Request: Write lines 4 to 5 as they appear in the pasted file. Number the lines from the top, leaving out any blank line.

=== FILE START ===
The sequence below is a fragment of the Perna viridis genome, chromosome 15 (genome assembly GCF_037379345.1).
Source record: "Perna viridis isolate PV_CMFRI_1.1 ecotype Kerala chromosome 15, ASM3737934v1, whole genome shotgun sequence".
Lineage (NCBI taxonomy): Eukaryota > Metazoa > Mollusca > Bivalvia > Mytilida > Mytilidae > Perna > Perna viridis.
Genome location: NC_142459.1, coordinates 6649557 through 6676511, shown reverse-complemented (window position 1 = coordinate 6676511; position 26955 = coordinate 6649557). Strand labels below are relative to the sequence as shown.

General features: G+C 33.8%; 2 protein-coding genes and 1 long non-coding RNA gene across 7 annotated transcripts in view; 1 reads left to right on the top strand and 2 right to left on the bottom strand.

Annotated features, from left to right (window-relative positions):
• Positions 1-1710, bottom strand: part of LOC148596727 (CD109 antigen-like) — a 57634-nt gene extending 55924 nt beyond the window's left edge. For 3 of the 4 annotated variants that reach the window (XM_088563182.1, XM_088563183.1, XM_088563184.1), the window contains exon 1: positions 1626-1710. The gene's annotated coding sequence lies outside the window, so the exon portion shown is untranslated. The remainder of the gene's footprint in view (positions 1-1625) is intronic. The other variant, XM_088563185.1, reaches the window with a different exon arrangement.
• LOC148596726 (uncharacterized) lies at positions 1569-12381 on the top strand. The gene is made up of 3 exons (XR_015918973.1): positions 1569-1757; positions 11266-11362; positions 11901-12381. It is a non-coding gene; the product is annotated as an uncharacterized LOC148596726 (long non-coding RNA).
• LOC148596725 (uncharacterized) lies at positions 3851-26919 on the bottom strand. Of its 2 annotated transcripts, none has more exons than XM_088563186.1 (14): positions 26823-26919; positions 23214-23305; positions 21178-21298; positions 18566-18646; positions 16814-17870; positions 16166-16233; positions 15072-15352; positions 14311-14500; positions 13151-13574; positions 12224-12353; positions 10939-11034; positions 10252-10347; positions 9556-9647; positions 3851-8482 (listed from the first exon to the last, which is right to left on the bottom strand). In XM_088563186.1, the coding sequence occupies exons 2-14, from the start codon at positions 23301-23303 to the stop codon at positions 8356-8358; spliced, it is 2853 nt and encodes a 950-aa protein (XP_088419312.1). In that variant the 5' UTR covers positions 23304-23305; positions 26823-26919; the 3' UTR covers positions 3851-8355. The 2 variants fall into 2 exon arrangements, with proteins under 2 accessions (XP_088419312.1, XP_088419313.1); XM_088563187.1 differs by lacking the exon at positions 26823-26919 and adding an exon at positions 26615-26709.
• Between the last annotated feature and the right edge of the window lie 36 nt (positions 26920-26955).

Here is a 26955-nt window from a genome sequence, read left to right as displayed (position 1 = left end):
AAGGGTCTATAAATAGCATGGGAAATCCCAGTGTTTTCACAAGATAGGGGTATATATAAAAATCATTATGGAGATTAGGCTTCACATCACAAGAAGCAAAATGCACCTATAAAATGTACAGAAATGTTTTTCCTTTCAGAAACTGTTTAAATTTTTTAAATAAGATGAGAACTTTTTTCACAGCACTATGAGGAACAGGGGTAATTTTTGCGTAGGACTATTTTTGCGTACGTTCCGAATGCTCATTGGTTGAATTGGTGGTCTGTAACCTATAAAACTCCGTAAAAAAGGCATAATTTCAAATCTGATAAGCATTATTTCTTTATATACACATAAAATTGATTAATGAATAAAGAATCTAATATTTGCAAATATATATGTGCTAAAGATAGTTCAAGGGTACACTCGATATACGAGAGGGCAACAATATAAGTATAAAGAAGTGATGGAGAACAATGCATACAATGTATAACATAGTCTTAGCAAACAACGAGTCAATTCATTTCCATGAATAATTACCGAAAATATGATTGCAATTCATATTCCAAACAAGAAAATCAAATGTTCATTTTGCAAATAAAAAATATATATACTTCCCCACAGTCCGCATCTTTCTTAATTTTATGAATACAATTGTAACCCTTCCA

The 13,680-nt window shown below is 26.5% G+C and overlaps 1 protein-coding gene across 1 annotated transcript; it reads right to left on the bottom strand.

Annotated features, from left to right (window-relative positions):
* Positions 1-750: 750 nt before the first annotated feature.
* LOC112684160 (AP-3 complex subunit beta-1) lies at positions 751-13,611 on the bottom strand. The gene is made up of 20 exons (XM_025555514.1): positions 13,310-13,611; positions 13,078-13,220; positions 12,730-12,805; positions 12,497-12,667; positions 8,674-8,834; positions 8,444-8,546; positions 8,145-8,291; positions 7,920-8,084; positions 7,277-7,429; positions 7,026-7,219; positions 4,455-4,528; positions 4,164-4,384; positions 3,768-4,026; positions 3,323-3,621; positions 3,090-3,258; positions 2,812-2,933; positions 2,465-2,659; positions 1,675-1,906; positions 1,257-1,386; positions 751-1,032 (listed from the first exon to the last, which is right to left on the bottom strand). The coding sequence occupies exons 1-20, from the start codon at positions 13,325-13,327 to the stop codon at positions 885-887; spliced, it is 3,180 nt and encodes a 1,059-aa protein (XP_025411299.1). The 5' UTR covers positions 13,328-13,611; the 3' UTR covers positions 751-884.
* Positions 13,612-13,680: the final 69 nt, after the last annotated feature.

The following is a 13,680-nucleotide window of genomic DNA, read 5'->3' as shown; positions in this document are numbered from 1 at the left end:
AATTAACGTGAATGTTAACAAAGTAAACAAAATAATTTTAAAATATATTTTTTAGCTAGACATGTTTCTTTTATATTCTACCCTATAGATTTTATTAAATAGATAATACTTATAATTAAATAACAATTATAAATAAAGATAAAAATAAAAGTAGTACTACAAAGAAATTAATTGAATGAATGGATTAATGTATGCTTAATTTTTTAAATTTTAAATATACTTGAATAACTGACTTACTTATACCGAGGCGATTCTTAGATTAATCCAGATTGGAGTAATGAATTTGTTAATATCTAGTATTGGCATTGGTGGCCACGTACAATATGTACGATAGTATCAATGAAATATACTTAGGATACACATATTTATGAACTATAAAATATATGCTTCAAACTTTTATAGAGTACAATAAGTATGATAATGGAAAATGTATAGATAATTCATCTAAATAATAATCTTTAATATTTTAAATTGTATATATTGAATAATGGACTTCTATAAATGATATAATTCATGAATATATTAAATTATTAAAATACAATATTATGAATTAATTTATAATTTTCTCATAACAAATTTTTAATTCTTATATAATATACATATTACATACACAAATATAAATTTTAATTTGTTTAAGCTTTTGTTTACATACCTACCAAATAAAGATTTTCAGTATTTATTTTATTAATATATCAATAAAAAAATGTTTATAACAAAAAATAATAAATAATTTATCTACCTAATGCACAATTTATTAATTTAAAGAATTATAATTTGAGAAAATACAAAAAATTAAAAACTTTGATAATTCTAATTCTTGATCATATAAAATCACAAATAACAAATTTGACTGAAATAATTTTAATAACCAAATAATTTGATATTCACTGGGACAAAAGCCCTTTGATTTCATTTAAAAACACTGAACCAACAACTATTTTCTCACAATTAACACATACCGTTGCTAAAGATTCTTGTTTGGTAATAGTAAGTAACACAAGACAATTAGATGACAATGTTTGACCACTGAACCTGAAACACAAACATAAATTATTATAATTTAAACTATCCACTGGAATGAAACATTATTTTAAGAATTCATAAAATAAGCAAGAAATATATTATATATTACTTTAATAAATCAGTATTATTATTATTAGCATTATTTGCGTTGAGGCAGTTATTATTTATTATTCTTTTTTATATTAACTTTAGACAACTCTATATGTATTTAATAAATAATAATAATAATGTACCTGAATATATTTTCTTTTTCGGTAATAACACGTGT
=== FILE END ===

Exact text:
Genome location: NC_142459.1, coordinates 6649557 through 6676511, shown reverse-complemented (window position 1 = coordinate 6676511; position 26955 = coordinate 6649557). Strand labels below are relative to the sequence as shown.

General features: G+C 33.8%; 2 protein-coding genes and 1 long non-coding RNA gene across 7 annotated transcripts in view; 1 reads left to right on the top strand and 2 right to left on the bottom strand.